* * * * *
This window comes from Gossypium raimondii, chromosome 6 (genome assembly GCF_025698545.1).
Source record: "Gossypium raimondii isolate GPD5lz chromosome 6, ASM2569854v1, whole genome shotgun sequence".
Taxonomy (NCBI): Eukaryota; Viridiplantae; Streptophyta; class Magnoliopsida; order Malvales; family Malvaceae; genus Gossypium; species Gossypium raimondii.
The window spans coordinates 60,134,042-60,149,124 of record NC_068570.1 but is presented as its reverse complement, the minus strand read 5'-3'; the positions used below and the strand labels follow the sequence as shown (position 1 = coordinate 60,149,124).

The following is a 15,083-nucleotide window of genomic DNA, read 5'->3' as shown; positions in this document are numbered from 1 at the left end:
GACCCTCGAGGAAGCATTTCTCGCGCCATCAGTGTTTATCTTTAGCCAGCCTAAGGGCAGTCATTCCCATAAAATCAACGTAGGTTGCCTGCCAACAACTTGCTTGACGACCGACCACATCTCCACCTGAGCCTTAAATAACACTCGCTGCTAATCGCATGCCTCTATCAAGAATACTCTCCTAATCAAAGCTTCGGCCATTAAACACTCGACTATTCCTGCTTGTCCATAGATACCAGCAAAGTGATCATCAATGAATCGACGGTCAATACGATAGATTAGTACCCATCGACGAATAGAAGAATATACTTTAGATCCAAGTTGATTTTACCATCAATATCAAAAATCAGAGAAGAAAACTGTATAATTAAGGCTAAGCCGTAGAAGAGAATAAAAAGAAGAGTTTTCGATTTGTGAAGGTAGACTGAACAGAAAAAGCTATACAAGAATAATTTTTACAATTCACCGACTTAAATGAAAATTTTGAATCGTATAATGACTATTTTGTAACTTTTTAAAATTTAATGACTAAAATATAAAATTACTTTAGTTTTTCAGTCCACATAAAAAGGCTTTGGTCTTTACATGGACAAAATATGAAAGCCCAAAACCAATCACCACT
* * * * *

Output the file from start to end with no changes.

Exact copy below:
This window comes from Gossypium raimondii, chromosome 6 (genome assembly GCF_025698545.1).
Source record: "Gossypium raimondii isolate GPD5lz chromosome 6, ASM2569854v1, whole genome shotgun sequence".
Taxonomy (NCBI): Eukaryota; Viridiplantae; Streptophyta; class Magnoliopsida; order Malvales; family Malvaceae; genus Gossypium; species Gossypium raimondii.
The window spans coordinates 60,134,042-60,149,124 of record NC_068570.1 but is presented as its reverse complement, the minus strand read 5'-3'; the positions used below and the strand labels follow the sequence as shown (position 1 = coordinate 60,149,124).

The following is a 15,083-nucleotide window of genomic DNA, read 5'->3' as shown; positions in this document are numbered from 1 at the left end:
GACCCTCGAGGAAGCATTTCTCGCGCCATCAGTGTTTATCTTTAGCCAGCCTAAGGGCAGTCATTCCCATAAAATCAACGTAGGTTGCCTGCCAACAACTTGCTTGACGACCGACCACATCTCCACCTGAGCCTTAAATAACACTCGCTGCTAATCGCATGCCTCTATCAAGAATACTCTCCTAATCAAAGCTTCGGCCATTAAACACTCGACTATTCCTGCTTGTCCATAGATACCAGCAAAGTGATCATCAATGAATCGACGGTCAATACGATAGATTAGTACCCATCGACGAATAGAAGAATATACTTTAGATCCAAGTTGATTTTACCATCAATATCAAAAATCAGAGAAGAAAACTGTATAATTAAGGCTAAGCCGTAGAAGAGAATAAAAAGAAGAGTTTTCGATTTGTGAAGGTAGACTGAACAGAAAAAGCTATACAAGAATAATTTTTACAATTCACCGACTTAAATGAAAATTTTGAATCGTATAATGACTATTTTGTAACTTTTTAAAATTTAATGACTAAAATATAAAATTACTTTAGTTTTTCAGTCCACATAAAAAGGCTTTGGTCTTTACATGGACAAAATATGAAAGCCCAAAACCAATCACCACT